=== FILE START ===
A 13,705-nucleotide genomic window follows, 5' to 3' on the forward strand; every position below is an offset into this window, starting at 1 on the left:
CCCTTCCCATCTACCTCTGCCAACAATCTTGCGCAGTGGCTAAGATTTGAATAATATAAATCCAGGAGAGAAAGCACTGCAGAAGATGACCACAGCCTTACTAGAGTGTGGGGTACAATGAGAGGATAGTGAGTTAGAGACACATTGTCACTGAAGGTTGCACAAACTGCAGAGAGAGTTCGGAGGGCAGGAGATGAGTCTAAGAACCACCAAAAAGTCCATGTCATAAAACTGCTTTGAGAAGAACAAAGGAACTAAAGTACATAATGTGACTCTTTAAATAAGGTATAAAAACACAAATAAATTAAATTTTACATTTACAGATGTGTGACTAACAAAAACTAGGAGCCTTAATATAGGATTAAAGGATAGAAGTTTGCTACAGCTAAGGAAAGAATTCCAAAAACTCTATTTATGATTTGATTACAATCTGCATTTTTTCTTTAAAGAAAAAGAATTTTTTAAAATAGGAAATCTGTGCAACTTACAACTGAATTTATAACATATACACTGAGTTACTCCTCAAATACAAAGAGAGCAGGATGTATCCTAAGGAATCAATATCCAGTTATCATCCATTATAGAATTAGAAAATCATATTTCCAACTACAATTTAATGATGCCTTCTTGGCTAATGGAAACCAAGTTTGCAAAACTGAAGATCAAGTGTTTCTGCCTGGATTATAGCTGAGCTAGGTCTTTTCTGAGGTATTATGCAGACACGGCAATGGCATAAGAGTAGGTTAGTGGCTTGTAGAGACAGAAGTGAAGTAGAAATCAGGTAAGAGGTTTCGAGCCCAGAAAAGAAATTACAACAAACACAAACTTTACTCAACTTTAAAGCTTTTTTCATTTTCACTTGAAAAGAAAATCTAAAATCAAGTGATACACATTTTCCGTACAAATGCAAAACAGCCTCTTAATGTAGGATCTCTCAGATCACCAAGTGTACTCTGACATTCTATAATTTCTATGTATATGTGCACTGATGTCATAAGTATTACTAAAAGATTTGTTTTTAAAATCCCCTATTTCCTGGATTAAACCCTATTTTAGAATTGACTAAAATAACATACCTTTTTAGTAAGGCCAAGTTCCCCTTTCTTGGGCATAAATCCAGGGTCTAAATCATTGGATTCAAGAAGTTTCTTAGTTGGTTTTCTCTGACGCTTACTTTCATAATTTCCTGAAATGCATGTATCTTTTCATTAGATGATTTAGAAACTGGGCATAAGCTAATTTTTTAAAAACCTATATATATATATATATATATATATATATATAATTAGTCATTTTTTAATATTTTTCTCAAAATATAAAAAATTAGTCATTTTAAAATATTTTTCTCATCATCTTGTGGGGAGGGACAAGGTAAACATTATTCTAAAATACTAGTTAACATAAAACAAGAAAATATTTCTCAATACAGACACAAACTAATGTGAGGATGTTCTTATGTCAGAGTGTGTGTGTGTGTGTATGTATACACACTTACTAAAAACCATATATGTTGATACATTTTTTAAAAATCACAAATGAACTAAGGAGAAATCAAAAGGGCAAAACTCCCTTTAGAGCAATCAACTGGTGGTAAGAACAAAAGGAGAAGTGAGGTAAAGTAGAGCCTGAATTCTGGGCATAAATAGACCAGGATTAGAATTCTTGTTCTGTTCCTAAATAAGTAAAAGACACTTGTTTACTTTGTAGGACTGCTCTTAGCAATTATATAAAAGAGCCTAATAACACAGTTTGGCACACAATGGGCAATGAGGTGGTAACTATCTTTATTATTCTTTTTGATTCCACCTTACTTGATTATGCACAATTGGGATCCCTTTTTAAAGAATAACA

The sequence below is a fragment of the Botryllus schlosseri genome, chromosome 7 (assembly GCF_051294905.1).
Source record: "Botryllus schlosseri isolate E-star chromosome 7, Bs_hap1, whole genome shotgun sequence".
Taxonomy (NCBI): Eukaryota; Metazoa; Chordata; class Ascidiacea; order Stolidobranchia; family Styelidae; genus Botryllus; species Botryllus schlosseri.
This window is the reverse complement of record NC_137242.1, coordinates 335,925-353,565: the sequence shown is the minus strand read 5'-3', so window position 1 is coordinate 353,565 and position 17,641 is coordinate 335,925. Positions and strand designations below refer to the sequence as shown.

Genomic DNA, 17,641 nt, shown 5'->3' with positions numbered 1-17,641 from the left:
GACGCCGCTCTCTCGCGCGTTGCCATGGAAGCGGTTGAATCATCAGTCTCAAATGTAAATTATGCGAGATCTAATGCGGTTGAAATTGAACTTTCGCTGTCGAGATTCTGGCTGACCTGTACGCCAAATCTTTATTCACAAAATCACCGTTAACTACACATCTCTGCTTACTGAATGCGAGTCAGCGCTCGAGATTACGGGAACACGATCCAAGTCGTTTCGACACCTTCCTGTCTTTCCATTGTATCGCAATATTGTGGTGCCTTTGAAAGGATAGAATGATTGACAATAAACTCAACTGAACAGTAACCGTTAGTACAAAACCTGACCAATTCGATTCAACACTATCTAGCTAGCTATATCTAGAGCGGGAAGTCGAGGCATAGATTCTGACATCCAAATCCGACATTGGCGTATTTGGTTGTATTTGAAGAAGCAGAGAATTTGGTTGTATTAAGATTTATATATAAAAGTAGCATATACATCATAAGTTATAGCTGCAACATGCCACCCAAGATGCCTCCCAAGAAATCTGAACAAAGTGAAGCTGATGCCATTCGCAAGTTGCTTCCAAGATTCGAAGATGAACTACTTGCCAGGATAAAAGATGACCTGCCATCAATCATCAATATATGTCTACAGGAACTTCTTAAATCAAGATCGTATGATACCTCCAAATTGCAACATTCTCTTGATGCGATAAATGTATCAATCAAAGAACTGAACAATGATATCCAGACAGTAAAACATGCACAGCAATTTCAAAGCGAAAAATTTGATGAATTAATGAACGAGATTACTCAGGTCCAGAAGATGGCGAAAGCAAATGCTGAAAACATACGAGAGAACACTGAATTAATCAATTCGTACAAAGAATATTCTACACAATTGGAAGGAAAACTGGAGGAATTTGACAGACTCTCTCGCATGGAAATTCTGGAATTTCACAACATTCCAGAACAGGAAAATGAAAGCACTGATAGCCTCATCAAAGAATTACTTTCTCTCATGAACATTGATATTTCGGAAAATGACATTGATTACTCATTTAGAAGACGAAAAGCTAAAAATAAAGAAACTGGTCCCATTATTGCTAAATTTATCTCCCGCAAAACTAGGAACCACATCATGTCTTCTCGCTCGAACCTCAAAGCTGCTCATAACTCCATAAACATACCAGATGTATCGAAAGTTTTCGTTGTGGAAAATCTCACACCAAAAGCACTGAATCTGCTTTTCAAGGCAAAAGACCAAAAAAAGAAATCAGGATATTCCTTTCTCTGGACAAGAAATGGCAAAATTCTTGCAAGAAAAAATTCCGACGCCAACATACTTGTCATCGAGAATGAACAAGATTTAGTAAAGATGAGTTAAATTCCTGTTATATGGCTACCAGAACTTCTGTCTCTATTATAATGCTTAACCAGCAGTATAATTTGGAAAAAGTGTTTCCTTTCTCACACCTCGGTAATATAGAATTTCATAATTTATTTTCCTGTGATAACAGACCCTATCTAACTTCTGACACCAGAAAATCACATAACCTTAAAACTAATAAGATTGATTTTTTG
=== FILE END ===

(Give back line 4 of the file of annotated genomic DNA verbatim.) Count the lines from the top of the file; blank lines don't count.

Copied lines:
Source record: "Botryllus schlosseri isolate E-star chromosome 7, Bs_hap1, whole genome shotgun sequence".